“Yesterday’s confirmation of the R18+ rating for the DVD of Salo – Pasolini’s film revelling in teen torture and sex abuse – hits a new low in Australian classification decisions,” FamilyVoice national policy officer Richard Egan said today.
FamilyVoice Australia was the only community group to make a submission and personally present a case to the Classification Review Board that the ban – first applied in Australia in 1994 – should remain.
“Salo appears to clearly breach the classification guidelines, which say that films must be refused classification if they contain:
descriptions or depictions of child sexual abuse or any other exploitative or offensive descriptions or depictions involving a person who is, or appears to be, a child under 18 years;
gratuitous, exploitative or offensive depictions of: …
cruelty or real violence which are very detailed or which have a high impact;
sexual violence,” Richard Egan said.
“The young captives in Salo who were sexually abused, raped, tortured and forced to eat excrement were portrayed as being under the age of 18. One of the actors was only 17 when the film was made.”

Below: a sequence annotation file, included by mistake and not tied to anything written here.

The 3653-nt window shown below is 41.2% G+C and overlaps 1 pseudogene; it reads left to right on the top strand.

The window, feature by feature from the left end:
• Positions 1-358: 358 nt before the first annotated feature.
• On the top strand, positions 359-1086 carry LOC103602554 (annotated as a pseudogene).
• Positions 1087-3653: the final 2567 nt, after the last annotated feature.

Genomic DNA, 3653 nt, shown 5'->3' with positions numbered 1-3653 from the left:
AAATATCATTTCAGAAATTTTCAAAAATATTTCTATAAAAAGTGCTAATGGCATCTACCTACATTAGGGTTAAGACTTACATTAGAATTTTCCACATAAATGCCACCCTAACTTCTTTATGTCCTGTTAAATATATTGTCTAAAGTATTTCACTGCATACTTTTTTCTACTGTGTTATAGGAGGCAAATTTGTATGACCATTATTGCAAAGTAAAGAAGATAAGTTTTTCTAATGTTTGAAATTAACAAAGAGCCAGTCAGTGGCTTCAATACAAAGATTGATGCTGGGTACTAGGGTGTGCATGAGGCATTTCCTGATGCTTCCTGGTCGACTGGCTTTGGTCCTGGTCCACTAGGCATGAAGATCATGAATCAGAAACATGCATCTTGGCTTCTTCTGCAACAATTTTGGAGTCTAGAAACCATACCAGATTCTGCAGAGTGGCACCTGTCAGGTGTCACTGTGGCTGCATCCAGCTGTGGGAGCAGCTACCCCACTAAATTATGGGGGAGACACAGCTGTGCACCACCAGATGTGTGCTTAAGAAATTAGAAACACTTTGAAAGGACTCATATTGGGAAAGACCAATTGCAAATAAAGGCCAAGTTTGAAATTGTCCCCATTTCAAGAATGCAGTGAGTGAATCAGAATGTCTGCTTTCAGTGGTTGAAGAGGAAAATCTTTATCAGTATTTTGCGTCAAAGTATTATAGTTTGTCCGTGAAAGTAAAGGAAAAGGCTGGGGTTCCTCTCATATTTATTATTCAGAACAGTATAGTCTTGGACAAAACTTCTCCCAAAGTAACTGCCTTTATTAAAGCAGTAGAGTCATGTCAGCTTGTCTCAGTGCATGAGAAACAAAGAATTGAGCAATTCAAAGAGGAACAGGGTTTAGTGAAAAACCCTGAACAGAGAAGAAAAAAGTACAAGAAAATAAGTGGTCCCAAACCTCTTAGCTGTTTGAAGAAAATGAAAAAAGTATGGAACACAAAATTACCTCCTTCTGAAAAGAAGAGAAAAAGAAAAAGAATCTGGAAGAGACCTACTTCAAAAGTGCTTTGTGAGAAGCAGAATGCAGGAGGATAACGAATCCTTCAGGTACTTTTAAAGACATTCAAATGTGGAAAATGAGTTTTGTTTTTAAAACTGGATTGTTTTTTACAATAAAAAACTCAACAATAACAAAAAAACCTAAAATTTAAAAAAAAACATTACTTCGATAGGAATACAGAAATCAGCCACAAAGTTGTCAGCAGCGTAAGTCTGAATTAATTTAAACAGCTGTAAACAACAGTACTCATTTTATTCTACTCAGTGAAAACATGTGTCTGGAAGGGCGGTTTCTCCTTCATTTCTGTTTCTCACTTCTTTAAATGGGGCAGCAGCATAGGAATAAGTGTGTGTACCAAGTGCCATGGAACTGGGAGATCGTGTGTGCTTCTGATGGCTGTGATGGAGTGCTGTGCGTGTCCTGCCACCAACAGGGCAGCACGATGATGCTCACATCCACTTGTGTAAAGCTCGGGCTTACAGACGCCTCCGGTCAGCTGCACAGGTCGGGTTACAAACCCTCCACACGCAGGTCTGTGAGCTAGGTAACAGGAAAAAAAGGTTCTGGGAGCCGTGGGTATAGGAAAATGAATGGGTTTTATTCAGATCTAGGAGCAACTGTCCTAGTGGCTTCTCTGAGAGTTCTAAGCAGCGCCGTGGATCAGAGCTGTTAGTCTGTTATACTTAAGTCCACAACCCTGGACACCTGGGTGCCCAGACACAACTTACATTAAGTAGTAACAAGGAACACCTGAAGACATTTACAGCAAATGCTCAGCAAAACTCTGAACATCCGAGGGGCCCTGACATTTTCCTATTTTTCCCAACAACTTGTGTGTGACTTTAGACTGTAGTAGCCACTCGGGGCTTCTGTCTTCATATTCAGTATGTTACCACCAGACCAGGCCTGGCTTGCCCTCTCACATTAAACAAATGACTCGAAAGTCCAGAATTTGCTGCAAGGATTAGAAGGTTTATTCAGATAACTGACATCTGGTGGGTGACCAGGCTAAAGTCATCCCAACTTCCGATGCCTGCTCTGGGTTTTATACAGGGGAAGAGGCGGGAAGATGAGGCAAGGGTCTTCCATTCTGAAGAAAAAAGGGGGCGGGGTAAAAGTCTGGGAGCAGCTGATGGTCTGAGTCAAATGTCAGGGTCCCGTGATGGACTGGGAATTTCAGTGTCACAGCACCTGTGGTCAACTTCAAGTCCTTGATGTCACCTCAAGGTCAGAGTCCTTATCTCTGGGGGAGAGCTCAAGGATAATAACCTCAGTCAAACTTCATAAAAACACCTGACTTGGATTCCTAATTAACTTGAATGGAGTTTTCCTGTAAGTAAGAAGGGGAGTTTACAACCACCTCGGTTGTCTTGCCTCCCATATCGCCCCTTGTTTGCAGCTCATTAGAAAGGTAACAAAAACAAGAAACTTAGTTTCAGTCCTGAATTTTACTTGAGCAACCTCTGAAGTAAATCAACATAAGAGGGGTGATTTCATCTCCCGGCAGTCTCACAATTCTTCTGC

The Classification Review Board decision to overturn the ban, like the Classification Board decision last month, was not unanimous. Both boards claimed that the new Salo DVD’s inclusion of additional material explaining the film’s background would mitigate the impact on the viewer.
“This claim doesn’t make sense,” Richard Egan said. “Even Salo supporters concede that additional material on a DVD usually goes unwatched – so it would not affect the extreme impact on the viewer of certain scenes in the film.”
The Review Board suggested that the consumer advice on the film – that it contains “scenes of torture and degradation, sexual violence and nudity” – would prevent viewers from seeing the DVD if they are likely to be offended by it.
“Offensiveness is not the issue,” Richard Egan said. “This consumer advice could act as an inducement to paedophiles or others who take pleasure in viewing the extreme degradation of others. Yesterday’s Review Board ruling has set a very dangerous precedent.”
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